It was the late stand-up comedian and actor George Carlin who once said: “It’s called the American Dream because you have to be asleep to believe it.”
It’s a perception one takes away from Stephen Sondheim’s Assassins, which opened this week at Hayes Theatre Co under the direction of Dean Bryant. With music and lyrics by Sondheim and a book by John Weidman, Assassins is the story of nine male and female misfits. They arrive in a fairground shooting gallery and are persuaded by its proprietor (Rob McDougall) that the answer to each of their problems is to assassinate the President of the United States.
One by one, each of the nine individuals attempts just that, with four of them succeeding: American actor and Confederate sympathiser, John Wilkes Booth (David Campbell), who blames Abraham Lincoln for the destruction of the South, kills the president with a single shot to the head; writer and lawyer Charles Guiteau (Bobby Fox) shoots dead President James A. Garfield, who rejected his requests to be appointed Ambassador to France; anarchist Leon Czolgosz (Jason Kos), outraged by the exploitation of the poor, shoots President William McKinley; and former US marine Lee Harvey Oswald takes the life of President John F. Kennedy, in a crime that has become the subject of some of the longest-standing and fiercely debated conspiracy theories.
And then there were those unsuccessful in their attempts: Italian American Giuseppe Zangara (Martin Crewes) intends to shoot President Franklin D. Roosevelt but misses and instead hits Chicago Mayor Anton Cermak; Charles Manson devotee Lynette ‘Squeaky’ Fromme (Hannah Fredericksen) and Sara Jane Moore (Kate Cole) both fail in their separate efforts to assassinate President Gerald Ford; John Hinckley Jr’s (Connor Crawford) attempt to impress actress Jodie Foster by killing President Ronald Reagan fails; and Samuel Byck (Justin Smith) ultimately shoots himself instead of his target, President Richard Nixon.
With a strong score that features quintessentially clever Sondheim lyrics, Assassins is a provocative and visceral piece that highlights the sharp divide between the haves and have-nots, and the lengths some of the disenfranchised will go to, in order to be heard. This is a country known the world over for promulgating the idea that all that success on its shores requires is hard work and determination; it’s a land where the right to happiness is enshrined in its Declaration of Independence.
Bryant has taken Assassins and brought it to life in a slick and smart production that packs one hell of a punch. Designer Alicia Clements has constructed an alluring fairground that is bright and shiny enough to entice each of the nine assassins, and Bryant ensures their use of space is most effective throughout. Clements’ costumes are similarly impressive and character appropriate, while Ross Graham is behind arguably the best use of lighting we’ve seen to date in the intimate Hayes auditorium, utilising colour and moving lights to great effect.
On top of that, Bryant’s cast is about as strong as one could assemble for a production of Assassins. Campbell is excellent in depicting the villainous Booth, raging against the man he blames for the descent of the Confederacy. Crewes’ portrayal of Zangara’s physical pain is astonishingly believable to the point we’re completely convinced a man in his state is capable of resorting to acts of desperation. Fox does well with the somewhat bizarre character of Guiteau. ‘The Ballad of Guiteau’, a song based on a poem Guiteau wrote himself on the morning of his execution (which is pointed to as evidence of his derangement), is one of the highlights of the show, thanks to Bryant’s excellent staging choices and Andrew Hallsworth’s thoughtful choreography. It gifts Fox a few moments to demonstrate some of his well-honed dance skills. Additionally, Crawford adeptly portrays the Jodie Foster-fixated Reagan shooter, and Kos delivers at Czolgosz.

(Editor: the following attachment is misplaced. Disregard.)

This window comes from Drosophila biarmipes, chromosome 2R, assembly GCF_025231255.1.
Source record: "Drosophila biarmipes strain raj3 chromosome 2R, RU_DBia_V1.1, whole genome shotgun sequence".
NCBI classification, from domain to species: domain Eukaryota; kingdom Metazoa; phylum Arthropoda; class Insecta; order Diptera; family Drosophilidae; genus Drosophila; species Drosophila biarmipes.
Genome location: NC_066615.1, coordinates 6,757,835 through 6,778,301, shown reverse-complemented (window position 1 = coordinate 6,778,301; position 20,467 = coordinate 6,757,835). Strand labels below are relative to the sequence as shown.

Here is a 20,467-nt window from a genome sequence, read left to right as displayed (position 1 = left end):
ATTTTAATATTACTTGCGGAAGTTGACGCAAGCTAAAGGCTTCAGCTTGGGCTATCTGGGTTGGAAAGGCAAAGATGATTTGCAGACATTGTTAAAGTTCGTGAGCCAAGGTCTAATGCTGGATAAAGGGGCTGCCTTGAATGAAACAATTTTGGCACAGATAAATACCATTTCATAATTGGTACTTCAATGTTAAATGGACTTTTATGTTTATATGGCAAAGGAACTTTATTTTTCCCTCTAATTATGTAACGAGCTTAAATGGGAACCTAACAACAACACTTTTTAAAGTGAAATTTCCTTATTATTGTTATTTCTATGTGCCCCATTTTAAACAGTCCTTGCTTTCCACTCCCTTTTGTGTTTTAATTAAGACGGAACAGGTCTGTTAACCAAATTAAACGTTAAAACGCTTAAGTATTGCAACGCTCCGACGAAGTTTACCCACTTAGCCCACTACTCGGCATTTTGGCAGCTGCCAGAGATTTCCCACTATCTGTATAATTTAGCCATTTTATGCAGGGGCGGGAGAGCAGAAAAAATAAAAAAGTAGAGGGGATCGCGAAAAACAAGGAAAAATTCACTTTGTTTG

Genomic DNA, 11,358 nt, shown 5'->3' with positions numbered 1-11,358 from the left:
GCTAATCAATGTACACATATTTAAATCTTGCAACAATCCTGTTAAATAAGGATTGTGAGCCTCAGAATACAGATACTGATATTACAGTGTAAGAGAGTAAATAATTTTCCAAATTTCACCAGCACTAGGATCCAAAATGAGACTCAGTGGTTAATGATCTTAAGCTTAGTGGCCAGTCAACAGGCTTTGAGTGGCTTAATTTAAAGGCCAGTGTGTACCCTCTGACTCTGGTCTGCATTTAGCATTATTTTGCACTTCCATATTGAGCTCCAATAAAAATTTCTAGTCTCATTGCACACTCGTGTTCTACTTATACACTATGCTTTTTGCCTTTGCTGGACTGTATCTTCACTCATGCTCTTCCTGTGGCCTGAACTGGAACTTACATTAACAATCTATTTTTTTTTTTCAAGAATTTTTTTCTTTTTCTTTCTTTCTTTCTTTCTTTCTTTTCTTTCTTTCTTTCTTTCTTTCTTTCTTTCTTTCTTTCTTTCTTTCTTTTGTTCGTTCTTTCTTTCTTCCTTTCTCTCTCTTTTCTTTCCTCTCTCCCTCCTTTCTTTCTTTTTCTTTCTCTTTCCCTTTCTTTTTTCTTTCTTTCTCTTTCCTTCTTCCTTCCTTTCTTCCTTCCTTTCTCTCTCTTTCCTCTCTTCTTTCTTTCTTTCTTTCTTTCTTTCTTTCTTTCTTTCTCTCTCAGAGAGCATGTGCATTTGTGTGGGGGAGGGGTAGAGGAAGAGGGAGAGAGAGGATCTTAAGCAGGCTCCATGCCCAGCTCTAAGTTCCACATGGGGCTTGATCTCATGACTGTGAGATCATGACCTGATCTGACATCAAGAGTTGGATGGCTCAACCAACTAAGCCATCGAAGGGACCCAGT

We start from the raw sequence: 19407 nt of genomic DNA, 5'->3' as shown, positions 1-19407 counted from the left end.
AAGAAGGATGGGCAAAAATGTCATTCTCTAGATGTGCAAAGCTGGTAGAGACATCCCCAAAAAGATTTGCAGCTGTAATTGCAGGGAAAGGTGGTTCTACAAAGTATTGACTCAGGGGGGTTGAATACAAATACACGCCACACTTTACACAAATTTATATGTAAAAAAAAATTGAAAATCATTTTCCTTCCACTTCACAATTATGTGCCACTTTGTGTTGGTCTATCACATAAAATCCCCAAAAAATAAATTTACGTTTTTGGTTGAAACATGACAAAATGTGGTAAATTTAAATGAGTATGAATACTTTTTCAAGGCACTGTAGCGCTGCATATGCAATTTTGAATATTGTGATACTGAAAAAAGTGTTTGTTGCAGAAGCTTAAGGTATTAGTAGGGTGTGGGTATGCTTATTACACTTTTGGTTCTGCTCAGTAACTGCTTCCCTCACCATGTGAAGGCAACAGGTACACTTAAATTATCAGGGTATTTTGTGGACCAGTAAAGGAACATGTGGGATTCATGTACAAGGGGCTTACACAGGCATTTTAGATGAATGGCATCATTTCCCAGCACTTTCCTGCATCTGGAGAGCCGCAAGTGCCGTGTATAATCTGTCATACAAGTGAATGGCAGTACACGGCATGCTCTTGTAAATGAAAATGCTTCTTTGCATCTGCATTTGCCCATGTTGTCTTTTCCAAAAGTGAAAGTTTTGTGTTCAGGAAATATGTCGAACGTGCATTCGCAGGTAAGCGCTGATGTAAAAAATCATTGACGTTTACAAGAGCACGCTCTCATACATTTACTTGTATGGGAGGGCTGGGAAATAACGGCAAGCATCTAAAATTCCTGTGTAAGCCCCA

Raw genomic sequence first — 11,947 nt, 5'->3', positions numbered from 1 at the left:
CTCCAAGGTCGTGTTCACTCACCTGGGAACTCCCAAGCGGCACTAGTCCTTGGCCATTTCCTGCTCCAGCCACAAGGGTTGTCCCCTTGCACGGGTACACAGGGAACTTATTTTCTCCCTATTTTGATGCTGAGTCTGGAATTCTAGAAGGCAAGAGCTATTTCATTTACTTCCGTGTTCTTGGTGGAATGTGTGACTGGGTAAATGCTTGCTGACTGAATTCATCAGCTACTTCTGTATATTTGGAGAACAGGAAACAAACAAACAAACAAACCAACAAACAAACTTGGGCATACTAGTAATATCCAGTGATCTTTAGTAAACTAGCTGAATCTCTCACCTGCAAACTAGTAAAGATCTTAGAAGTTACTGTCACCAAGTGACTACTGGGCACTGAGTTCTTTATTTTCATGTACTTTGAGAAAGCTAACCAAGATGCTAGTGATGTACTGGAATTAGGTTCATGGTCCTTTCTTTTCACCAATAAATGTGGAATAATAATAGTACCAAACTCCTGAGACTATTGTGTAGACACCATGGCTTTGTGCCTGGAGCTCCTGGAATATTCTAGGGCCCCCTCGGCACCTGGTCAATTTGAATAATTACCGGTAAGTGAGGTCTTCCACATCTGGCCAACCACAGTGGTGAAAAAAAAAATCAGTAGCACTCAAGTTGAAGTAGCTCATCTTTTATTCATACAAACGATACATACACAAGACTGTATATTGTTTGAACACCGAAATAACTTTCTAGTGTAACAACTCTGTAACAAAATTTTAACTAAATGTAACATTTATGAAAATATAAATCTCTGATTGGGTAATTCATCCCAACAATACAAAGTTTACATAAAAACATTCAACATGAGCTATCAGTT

It’s important to emphasise that despite the fact of its delving into weighty subject matter, Assassins is also very funny. As Moore, the politically-motivated 45-year-old mum of four who takes her shot at President Gerald Ford, Cole is hilarious, providing one of the production’s most memorable performances. Fredericksen too, as Fromme, demonstrates great comic timing. And as Byck, the man who sought to fly a plane into a Richard Nixon-occupied White House, Smith showcases his tremendous acting and comedic capabilities.
As the balladeer, narrating the tales of each shooter, Maxwell Simon is well cast. He’s depicted as an All-American Boy, good looking and clean cut, with a relentlessly optimistic attitude and a strong advocate of the American Dream, pushing back on the dissenting voices. And while (literally) on the sidelines for much of the time, McDougall makes his mark as the proprietor, his baritone offering some of the evening’s finest vocals. Laura Bunting similarly has fleeting opportunities to impress as Emma Goldman, an anarchist who inspired Czolgosz, but she brings to the role the necessary strength.
Musical director Andrew Worboys and his small band manage to give Sondheim’s score the grand sound it requires. It’s always a treat when a conscious effort is made to create a big sound in this small room.
This is an excellent production, intelligently directed and superbly performed. It’s a disturbing reality that when voices in the crowd feel unheard and challenges obscure perceived entitlements, some will go to great lengths to ensure they can claim their ultimate prize.
ASSASSINS – SEASON DETAILS
Venue: Hayes Theatre Co (19 Greenknowe Ave, Potts Point)
Season: Playing now until October 22
Times: Mon 6:30pm, Tue-Sat 7.30pm, Wed & Sat 2pm
Run Time: Approximately 1 hour and 40 minutes (no interval)
Patrons’ Advice: Recommended for audience members 15 years and older
Bookings: www.hayestheatre.com.au | (02) 8065 7337